I think of you often and am glad you stop by and let all of us, Andy, Lucy and Dr. Simon know how you are doing. Of all the posters on this blog, you my dear one have a special place in my heart.
Hugs and Gods Blessings.
P.s Stop back on Fathers/Brothers Day, I will have something special for you:-)
Hi BTOV and Joey,
Haven’t been on here a while. I still appreciate Dr. Simon’s posts, they help me to remember the struggles I went thru with the ex and make me grateful God saw fit to help me understand what was happening. How are you BTOV?
So nice to hear from you, you always add so much to the blog with your experience and wisdom. I am glad to know you stop in once in a while, I am sure all missed you especially Lucy and Andy.
Thank you for asking about me. My SIs died and her suffering was great, at least she is now with Jesus. My friend is still in the nursing home and recovery is slow. He still has not gained the ability to drink or eat anything yet. I can’t imagine the agony of not being able to take in and nourishment.
How are you? Just so very happy to hear from you.
BTOV thank you! I am glad you mentioned your friend, that’s a long time to hang in there in that condition. He must really have a will to keep going. Its so hard to see people in your life suffer like that. It really tries our faith that God’s plan is best. So sorry to hear about your sister having to suffer so much, yes glad it is over and she is enjoying God now. I had a Christian friend of about 20 years die of cancer recently, the sad thing is she was a believer but she really struggled in believing she was good enough for God, but I truly believe she is also now enjoying Gods presence. My daughter is going to move out of state, we have never been away from each other our whole lives. I would say I am probably somewhat codependent on her, but I have to trust God He will see me thru this adjustment. I will miss my granddaughter too although she is a teenager now and I didn’t see much of her the past few years. Are you still making your tinctures and is it helping?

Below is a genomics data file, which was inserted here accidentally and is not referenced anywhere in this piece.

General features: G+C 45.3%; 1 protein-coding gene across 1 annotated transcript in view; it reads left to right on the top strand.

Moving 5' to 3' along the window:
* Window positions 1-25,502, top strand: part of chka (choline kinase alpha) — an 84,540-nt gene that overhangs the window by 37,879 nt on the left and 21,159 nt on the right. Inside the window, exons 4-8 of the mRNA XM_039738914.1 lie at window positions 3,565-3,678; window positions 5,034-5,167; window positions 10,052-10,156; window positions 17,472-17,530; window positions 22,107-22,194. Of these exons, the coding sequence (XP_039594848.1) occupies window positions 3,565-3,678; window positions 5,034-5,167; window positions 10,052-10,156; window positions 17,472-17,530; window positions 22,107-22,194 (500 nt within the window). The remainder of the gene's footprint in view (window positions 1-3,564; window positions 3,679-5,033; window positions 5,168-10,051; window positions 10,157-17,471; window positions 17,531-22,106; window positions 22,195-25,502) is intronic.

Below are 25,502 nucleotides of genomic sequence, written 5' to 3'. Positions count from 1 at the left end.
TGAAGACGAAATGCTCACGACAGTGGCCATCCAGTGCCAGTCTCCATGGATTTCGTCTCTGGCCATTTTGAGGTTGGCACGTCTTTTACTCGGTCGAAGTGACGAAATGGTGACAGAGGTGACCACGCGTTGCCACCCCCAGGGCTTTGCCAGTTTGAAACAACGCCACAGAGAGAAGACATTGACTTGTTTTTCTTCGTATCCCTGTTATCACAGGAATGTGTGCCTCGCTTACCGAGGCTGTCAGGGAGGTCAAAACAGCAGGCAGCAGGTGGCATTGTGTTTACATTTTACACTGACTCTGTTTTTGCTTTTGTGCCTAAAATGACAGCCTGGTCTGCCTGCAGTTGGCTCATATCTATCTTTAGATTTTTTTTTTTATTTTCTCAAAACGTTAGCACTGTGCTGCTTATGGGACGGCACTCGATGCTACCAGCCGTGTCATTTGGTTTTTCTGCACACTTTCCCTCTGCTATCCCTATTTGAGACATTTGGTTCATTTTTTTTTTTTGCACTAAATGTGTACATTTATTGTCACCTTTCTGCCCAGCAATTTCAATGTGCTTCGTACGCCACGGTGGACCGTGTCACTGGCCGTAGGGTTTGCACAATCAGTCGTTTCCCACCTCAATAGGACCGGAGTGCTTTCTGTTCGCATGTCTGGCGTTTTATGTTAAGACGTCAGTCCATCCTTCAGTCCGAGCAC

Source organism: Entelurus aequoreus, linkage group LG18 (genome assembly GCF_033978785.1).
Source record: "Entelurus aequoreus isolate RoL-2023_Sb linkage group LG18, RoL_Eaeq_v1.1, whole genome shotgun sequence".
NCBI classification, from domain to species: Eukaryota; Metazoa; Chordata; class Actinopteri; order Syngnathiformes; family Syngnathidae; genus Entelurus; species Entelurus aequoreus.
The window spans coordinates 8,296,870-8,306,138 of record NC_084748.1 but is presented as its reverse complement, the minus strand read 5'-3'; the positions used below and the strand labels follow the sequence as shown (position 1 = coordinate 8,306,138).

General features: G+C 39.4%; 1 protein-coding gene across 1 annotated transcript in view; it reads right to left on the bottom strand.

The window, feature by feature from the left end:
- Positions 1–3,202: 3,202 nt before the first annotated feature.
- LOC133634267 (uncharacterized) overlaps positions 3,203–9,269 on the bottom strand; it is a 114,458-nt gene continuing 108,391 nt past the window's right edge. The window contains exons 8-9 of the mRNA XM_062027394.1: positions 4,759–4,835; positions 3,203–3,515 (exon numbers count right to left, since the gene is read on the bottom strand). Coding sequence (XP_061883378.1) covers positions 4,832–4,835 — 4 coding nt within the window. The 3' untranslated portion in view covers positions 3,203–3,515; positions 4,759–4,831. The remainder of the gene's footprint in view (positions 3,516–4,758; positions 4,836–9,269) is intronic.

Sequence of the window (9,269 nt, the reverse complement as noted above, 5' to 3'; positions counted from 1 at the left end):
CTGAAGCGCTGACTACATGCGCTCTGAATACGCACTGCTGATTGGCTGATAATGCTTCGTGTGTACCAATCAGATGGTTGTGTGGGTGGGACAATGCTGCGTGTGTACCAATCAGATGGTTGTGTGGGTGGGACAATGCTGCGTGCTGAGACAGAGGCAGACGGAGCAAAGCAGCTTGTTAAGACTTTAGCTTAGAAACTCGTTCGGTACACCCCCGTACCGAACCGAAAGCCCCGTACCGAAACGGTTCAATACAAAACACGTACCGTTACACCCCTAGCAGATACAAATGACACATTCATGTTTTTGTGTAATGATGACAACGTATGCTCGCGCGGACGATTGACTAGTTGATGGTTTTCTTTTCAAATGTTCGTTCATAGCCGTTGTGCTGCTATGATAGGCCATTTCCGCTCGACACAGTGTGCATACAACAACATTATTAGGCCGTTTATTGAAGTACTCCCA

If I’m understanding the above correctly…it’s about dealing with the events of everyday life & having the patience for results. I’m thinking examples of not accepting responsibility would be like when my spouse (now my ex), flew into a rage because I made him file a tax return (1st one in three years), & he owed money. He always spouted that the government owed him money, and when that turned out not to be true, he blamed me for him owing money because I made him file. Crazy reasoning.
Or when he got angry that he kept getting parking tickets. He said he got parking tickets because I paid some, and so they kept giving them to him. It had nothing to do with his illegal parking habit. He was unable to accept responsibility for anything.
And I noticed he had no patience for results. His cycle of expectations would get shorter & shorter, to the point where it was like, for example, if he thought of something, the pleasant results should manifest right after he had the thought. This would end when something would blow up dramatically & then he would become more realistic with expectations, but only for a short while as the pattern repeated. I guess I’m lucky I got out of that marriage.
Your In Sheep’s Clothing book is phenomenal! I hold a B.S. in Psychology and a M.S. in Clinical Mental Health Counseling – my 9 month graduate internship occurred at a correctional facility. Your In Sheep’s book explained character disorders better than anyone else I have encountered. Particularly, it was gratifying to learn that you and your colleagues have discovered that some people are just aggressive from childhood. This information resolves some lingering questions I had about a few of my past clients. Additionally, I can now see how the dissociation I learned in childhood continued throughout adulthood. To add to your mindfulness post, it is helpful to note that freedom from human suffering comes from mindfulness. Due to being mindful and asking God for direction, I found your site and work. I am eternally grateful.